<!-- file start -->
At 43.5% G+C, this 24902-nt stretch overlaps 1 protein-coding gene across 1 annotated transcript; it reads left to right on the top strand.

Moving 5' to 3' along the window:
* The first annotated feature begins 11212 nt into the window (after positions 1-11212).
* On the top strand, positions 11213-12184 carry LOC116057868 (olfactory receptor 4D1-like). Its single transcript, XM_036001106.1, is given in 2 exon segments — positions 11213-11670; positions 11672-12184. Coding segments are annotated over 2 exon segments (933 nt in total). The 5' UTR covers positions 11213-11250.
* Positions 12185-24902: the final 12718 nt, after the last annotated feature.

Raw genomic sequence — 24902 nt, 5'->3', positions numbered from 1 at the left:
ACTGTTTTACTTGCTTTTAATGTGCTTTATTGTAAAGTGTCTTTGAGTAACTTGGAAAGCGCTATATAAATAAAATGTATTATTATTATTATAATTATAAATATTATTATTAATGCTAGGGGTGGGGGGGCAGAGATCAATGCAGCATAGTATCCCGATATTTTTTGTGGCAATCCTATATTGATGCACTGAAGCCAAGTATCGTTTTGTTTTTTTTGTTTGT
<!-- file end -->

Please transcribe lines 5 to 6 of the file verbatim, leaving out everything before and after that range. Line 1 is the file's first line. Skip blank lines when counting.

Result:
* Positions 12185-24902: the final 12718 nt, after the last annotated feature.

Raw genomic sequence — 24902 nt, 5'->3', positions numbered from 1 at the left: